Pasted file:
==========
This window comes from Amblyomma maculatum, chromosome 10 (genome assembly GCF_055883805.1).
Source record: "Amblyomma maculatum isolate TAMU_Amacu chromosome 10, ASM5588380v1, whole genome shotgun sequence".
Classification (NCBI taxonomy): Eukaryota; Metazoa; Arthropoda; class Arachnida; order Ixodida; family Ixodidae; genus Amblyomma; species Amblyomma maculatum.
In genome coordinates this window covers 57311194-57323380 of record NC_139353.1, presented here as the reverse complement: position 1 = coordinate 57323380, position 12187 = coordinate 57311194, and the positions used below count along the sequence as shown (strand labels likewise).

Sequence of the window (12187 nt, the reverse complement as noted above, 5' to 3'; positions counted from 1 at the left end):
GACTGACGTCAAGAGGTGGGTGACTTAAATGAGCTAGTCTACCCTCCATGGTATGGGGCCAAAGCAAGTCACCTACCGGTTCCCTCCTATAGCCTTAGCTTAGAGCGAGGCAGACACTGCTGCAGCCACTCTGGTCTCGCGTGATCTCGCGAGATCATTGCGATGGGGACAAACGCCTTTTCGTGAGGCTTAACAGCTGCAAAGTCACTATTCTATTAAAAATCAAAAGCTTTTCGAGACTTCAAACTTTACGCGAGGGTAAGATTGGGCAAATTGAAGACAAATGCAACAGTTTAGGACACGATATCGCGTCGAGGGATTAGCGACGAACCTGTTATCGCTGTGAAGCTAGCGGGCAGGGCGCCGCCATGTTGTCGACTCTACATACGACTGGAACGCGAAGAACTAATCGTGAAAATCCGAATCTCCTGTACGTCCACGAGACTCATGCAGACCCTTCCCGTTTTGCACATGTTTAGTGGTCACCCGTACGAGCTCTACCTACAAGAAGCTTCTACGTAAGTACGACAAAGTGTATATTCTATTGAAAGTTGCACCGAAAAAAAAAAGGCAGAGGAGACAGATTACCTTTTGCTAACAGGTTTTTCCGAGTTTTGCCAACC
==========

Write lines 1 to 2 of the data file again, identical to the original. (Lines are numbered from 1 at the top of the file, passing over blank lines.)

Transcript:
This window comes from Amblyomma maculatum, chromosome 10 (genome assembly GCF_055883805.1).
Source record: "Amblyomma maculatum isolate TAMU_Amacu chromosome 10, ASM5588380v1, whole genome shotgun sequence".